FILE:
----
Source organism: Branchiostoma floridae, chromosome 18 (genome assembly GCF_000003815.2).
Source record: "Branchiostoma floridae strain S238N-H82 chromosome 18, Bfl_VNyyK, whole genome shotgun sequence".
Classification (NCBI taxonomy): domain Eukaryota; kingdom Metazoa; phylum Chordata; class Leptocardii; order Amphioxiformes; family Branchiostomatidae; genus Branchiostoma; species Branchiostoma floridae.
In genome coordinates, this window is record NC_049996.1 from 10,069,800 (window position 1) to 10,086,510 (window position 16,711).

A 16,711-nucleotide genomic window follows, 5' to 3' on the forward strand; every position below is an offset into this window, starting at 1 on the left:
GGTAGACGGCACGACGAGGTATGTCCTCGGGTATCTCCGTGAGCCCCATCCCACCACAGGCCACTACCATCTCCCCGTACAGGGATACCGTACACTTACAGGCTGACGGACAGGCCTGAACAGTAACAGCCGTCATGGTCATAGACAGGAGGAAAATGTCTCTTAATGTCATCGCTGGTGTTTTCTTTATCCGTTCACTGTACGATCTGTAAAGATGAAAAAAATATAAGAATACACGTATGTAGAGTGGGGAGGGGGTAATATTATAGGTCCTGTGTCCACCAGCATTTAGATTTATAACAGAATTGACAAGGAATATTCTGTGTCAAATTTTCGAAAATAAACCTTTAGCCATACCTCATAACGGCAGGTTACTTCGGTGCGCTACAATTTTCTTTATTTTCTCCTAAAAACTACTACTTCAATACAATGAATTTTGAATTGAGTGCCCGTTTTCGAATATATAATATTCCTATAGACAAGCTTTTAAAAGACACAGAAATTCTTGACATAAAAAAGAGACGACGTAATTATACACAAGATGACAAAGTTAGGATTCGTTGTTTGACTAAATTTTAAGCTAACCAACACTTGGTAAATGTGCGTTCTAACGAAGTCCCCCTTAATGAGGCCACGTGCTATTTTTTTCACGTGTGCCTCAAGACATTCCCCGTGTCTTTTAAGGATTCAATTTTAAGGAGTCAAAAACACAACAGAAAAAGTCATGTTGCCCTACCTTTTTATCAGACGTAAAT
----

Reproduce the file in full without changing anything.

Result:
Source organism: Branchiostoma floridae, chromosome 18 (genome assembly GCF_000003815.2).
Source record: "Branchiostoma floridae strain S238N-H82 chromosome 18, Bfl_VNyyK, whole genome shotgun sequence".
Classification (NCBI taxonomy): domain Eukaryota; kingdom Metazoa; phylum Chordata; class Leptocardii; order Amphioxiformes; family Branchiostomatidae; genus Branchiostoma; species Branchiostoma floridae.
In genome coordinates, this window is record NC_049996.1 from 10,069,800 (window position 1) to 10,086,510 (window position 16,711).

A 16,711-nucleotide genomic window follows, 5' to 3' on the forward strand; every position below is an offset into this window, starting at 1 on the left:
GGTAGACGGCACGACGAGGTATGTCCTCGGGTATCTCCGTGAGCCCCATCCCACCACAGGCCACTACCATCTCCCCGTACAGGGATACCGTACACTTACAGGCTGACGGACAGGCCTGAACAGTAACAGCCGTCATGGTCATAGACAGGAGGAAAATGTCTCTTAATGTCATCGCTGGTGTTTTCTTTATCCGTTCACTGTACGATCTGTAAAGATGAAAAAAATATAAGAATACACGTATGTAGAGTGGGGAGGGGGTAATATTATAGGTCCTGTGTCCACCAGCATTTAGATTTATAACAGAATTGACAAGGAATATTCTGTGTCAAATTTTCGAAAATAAACCTTTAGCCATACCTCATAACGGCAGGTTACTTCGGTGCGCTACAATTTTCTTTATTTTCTCCTAAAAACTACTACTTCAATACAATGAATTTTGAATTGAGTGCCCGTTTTCGAATATATAATATTCCTATAGACAAGCTTTTAAAAGACACAGAAATTCTTGACATAAAAAAGAGACGACGTAATTATACACAAGATGACAAAGTTAGGATTCGTTGTTTGACTAAATTTTAAGCTAACCAACACTTGGTAAATGTGCGTTCTAACGAAGTCCCCCTTAATGAGGCCACGTGCTATTTTTTTCACGTGTGCCTCAAGACATTCCCCGTGTCTTTTAAGGATTCAATTTTAAGGAGTCAAAAACACAACAGAAAAAGTCATGTTGCCCTACCTTTTTATCAGACGTAAAT